Thomson, Virgil, 1896-1989
- Existence: November 25, 1896 - September 30, 1989
Virgil Thomson, whose centennial was celebrated in 1996, was a many faceted American composer of great originality and a music critic of singular brilliance. Born in Kansas City, Missouri, on 25 November 1896, Thomson studied at Harvard. After a prolonged period in Paris where he studied with Nadia Boulanger and met Cocteau, Stravinsky, Satie, and the artists of Les Six, he returned to the United States where he was chief music critic for the New York Herald Tribune from 1937 to 1951.
Virgil Thomson composed in almost every genre of music. Utilizing a musical style marked by sharp wit and overt playfulness, Thomson produced a highly original body of work rooted in American speech rhythms and hymnbook harmony. His music was most influenced by Satie's ideals of clarity, simplicity, irony, and humor. Among his most famous works are the operas Four Saints in Three Acts and The Mother of Us All (both with texts by Gertrude Stein with whom he formed a legendary artistic collaboration), scores to The Plow That Broke the Plains and The River (films by Pare Lorentz), and Louisiana Story (film by Robert Flaherty). In addition to his compositions, he was the author of eight books, including an autobiography.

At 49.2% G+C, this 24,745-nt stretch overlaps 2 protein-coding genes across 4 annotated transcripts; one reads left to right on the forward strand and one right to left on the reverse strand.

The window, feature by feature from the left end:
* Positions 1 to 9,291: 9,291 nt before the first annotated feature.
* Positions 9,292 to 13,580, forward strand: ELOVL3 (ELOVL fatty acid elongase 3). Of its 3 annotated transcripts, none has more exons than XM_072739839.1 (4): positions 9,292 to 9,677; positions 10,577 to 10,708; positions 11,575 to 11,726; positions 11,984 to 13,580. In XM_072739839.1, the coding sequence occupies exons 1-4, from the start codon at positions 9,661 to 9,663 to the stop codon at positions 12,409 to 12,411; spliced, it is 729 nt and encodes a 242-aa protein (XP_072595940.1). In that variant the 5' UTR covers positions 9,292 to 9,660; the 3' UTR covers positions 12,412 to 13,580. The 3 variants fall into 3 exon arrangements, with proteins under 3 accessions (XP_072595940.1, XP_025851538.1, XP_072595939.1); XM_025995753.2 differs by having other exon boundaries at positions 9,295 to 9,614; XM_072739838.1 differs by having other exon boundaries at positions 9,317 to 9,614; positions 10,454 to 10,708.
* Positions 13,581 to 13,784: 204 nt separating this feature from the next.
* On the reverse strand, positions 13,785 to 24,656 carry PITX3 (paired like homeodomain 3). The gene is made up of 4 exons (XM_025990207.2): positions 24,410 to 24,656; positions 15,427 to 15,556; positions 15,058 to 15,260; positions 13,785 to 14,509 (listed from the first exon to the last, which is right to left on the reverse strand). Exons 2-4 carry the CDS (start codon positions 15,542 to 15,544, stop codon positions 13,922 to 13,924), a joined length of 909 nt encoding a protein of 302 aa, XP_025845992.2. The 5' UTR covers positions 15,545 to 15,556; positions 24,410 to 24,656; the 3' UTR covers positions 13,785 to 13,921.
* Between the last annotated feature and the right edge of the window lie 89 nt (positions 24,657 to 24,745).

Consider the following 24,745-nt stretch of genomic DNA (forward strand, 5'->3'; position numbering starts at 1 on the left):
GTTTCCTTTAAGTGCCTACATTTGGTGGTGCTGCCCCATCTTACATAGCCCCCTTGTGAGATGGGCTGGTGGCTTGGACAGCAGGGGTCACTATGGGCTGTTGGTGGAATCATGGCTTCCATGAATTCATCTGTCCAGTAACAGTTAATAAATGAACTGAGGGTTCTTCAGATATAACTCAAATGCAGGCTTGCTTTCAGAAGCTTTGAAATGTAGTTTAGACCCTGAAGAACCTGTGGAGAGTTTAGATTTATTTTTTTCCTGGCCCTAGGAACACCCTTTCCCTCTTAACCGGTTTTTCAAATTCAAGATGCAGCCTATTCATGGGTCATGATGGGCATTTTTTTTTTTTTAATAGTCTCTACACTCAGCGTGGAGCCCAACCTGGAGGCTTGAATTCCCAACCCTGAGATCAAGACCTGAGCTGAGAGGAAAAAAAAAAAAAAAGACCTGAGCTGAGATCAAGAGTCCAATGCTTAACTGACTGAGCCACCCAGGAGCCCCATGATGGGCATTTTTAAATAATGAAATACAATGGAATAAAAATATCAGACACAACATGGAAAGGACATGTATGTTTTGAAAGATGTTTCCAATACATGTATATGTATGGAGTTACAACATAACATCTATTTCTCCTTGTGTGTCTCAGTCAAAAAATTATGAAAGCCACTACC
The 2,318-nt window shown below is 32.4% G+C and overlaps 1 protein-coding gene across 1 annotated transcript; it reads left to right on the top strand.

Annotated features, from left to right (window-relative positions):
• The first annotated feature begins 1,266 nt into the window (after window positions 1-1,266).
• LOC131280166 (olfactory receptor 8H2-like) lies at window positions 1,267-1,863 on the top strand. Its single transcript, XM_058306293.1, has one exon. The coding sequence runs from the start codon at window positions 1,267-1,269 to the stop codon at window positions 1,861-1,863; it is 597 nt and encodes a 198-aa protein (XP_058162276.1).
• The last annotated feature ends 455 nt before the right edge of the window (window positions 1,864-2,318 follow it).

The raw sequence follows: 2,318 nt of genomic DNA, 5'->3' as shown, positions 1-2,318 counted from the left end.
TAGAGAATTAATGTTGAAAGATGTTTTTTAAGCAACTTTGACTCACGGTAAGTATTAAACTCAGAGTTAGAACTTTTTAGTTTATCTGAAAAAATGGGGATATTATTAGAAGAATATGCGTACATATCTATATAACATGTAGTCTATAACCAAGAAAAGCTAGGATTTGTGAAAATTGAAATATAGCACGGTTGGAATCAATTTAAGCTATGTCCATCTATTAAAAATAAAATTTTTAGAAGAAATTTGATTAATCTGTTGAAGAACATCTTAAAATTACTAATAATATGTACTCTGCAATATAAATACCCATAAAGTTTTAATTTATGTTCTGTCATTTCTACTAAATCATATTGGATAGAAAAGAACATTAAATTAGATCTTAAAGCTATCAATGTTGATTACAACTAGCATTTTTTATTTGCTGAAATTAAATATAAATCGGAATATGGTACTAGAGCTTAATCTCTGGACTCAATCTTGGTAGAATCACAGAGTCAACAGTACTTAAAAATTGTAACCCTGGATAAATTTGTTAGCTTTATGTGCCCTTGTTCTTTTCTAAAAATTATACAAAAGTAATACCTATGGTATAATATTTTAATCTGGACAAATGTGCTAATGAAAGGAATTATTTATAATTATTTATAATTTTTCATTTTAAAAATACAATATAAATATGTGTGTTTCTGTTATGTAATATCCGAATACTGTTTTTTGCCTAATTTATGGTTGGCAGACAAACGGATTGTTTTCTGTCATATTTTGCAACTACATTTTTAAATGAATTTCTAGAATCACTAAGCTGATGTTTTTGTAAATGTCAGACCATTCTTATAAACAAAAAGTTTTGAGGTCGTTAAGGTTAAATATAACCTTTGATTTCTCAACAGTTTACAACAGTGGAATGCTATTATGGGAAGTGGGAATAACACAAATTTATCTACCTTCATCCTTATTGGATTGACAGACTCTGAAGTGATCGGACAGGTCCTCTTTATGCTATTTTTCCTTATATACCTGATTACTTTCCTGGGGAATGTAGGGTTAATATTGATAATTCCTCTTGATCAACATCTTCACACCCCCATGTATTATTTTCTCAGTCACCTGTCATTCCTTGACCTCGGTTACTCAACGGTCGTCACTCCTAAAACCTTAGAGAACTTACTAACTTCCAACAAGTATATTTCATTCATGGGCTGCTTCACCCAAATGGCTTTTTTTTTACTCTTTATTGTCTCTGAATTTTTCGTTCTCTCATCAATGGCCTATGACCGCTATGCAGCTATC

Included in his many honors and awards are the Pulitzer Prize, a Brandeis Award, the gold medal for music from the American Academy and Institute of Arts and Letters, the National Book Circle Award, the Kennedy Center Honors, and 20 honorary doctorates.